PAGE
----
Posted on - 15 Apr 2021
You don’t have to be a battery materials specialist to know that Chinese spot lithium carbonate prices are up over 100% over the past 6 months. And lithium’s not the only key battery material that has seen price rises. In fact, all of the key battery precursor material spot prices are up since 2020.
While there’s been some correction in nickel and cobalt prices recently, mainly due to speculative activity, flake graphite and lithium prices continue their steady march upwards.
For many years, battery producers and consultants have been suggesting that lithium-ion battery prices and costs are set to fall. Many battery raw materials specialists, however, suggest that this is unlikely because they expect a battery raw material shortage to result in higher battery raw material prices.
It’s the first stage of raw material shortage that we are seeing now. But the question is – how long will it take for higher prices to filter through markets and impact the profitability of battery producers?
The answer is – longer than you might think.
And it all comes down to the structure of the industry. Most tier 1 battery producers buy their raw materials on long-term contracts. Prices are negotiated on an annual basis. For the major lithium producers such as Albemarle (NYSE:ALB) and SQM (NYSE:SQM), the bulk of their sales are on contracts. An example contract would be the one agreed between Korean battery producer LG Chem (KRX:051910) and SQM in December 2020, an 8-year deal to supply c.55Kt of lithium carbonate equivalent.
This means that those lithium producers are not set to get the benefit of higher prices until they renegotiate their contracts, probably for the calendar year 2022, maybe for the Japanese financial year 2023 (ie from April 2022-March 2023) . This phenomenon can be illustrated in the chart below. It shows China spot lithium carbonate prices, Chilean export prices and Japanese, Korean and Chinese import prices. You can see that, in the 2015-17 lithium upcycle, it took in excess of eight months after the Chinese spot price started to move (in mid-2015) for those price increases to start to be reflected in Japanese/Korean import prices.
We assume that most Japanese and Korean battery and cathode producers are buying material on contract, whereas there is a much higher spot component for Chinese battery makers.
Similarly, at the top of the cycle, spot prices started to fall some time before contract prices (as illustrated by Japanese/Korean import prices) did.
The conclusion of all this is that major battery producers likely won’t start to see cost appreciation from higher materials prices until CQ1/22. But, when they do, it could be significant. Given that lithium carbonate spot prices are up over 100% now, lithium hydroxide prices are up c.60%, and both could rise further before the end of the year, raw material suppliers may be asking for an 70-100% price increase from their customers for annual contract negotiations. Given the current shortage of material in the market, and the medium-term outlook, they might very well get it too.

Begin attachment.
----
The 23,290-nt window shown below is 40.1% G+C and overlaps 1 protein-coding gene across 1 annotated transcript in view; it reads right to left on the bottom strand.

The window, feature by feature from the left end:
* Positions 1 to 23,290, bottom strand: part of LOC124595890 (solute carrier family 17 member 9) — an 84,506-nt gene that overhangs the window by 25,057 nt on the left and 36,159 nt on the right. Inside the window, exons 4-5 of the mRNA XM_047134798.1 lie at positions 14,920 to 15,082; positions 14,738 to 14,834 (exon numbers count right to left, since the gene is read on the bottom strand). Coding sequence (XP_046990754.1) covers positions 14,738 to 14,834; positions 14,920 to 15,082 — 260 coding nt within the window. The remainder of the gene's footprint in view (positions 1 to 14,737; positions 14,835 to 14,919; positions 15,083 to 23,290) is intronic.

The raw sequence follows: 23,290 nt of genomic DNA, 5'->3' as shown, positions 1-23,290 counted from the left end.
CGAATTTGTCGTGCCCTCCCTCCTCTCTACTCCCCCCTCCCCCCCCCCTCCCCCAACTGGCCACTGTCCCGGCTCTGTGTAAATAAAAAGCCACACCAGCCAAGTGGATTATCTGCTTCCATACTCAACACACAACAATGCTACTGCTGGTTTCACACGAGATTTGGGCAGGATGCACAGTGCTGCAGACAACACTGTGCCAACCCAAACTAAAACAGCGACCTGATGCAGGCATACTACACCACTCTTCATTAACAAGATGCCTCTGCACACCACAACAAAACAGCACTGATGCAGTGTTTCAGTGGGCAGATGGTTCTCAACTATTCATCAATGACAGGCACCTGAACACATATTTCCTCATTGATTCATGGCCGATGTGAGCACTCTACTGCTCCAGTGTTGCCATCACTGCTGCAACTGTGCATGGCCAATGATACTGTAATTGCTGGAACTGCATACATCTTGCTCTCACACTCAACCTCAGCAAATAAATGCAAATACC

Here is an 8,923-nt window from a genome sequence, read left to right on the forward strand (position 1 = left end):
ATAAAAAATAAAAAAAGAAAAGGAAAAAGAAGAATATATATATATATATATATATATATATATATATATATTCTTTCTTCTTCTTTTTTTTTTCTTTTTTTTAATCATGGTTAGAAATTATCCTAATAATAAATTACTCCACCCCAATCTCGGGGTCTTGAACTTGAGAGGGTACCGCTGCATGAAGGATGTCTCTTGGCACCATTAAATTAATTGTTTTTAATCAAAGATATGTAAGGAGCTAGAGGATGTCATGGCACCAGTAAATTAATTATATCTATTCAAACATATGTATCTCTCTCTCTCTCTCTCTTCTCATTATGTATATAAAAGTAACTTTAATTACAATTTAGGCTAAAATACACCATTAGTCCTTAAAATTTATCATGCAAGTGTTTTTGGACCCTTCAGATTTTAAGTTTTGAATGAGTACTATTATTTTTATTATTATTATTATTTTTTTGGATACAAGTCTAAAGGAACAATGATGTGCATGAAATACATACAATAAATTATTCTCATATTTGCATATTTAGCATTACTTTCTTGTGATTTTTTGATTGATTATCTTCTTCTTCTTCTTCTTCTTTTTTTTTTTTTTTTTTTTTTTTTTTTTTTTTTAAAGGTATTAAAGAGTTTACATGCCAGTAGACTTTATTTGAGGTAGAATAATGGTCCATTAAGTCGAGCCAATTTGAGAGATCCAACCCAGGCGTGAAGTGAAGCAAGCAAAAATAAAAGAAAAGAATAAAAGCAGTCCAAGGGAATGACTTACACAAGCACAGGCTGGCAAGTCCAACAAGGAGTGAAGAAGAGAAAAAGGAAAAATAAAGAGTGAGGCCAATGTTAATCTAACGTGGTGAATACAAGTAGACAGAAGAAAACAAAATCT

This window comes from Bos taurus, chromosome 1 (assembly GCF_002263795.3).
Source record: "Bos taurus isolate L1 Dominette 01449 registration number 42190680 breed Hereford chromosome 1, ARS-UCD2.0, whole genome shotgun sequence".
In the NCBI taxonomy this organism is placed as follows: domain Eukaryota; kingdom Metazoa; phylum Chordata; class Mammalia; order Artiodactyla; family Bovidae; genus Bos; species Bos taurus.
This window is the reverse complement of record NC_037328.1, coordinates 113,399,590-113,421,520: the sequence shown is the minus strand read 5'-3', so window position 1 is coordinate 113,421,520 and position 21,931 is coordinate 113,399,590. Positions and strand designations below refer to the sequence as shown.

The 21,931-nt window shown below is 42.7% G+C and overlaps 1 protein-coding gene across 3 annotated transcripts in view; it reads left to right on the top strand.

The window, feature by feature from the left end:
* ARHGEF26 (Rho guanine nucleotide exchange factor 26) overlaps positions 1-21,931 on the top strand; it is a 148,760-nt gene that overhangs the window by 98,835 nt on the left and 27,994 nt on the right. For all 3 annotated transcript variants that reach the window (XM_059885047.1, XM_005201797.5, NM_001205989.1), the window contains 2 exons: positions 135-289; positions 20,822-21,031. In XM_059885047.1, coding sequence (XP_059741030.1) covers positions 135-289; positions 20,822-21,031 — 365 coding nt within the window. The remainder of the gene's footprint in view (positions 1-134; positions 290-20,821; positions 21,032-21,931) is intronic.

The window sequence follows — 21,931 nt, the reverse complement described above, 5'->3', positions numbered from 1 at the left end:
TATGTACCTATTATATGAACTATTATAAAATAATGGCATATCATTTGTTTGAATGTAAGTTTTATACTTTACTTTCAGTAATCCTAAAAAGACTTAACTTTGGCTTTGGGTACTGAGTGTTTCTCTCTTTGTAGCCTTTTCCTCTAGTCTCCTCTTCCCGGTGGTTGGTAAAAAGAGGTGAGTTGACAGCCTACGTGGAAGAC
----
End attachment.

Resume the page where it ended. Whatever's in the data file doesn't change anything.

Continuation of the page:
We’ve seen in other cycles, and other materials, what happens when we enter a secular demand cycle with weak supply response; substantial price appreciation. There will be pressure on battery/cathode/anode producers to adopt quarterly rather than annual raw material price contracts and then potentially eventually monthly price contracts. We saw the same thing in iron ore and coal in the China supercycle event.
It will then be interesting to see who takes the pain of higher raw material prices? Will it be battery/cathode/anode producers, or will they be able to pass the higher costs onto EV makers? Time will tell, but hopefully by the beginning of next year we’ll start to see industry participants take the potential for a medium-term shortage in battery material prices seriously.
I’ve written extensively about the upside potential for battery raw materials prices in Battery Materials Review. In the August issue I predicted, based on my experience of past supply/demand imbalances, that raw materials prices could rise 4x from prevailing prices at the time over the course of this cycle. Given that spot lithium prices have risen c.60-100% and other materials prices less so far, that means that there’s considerable further potential for prices to rise. Rapid investment in new capacity will be needed to head this off. Hopefully an increase in prices will start to make this more real for auto producers and the sector will finally see that it needs to make capital available for investment in raw materials if battery economics are not to be impacted.
There are clear winners and losers in terms of lithium producers exposed to spot and contract tonnage, and the equity market seems to have sussed this out. It’s noticeable that the Australian hard rock lithium producers, which are higher cost and more leveraged to spot prices have materially outperformed the US-listed brine producers which have much lower cost curve positions and more exposure to long-term contracts. The chart below illustrates the differences in equity performance. It could be Q1/22 results before we see the US-listed brine producers posting significant increases in revenue due to higher prices…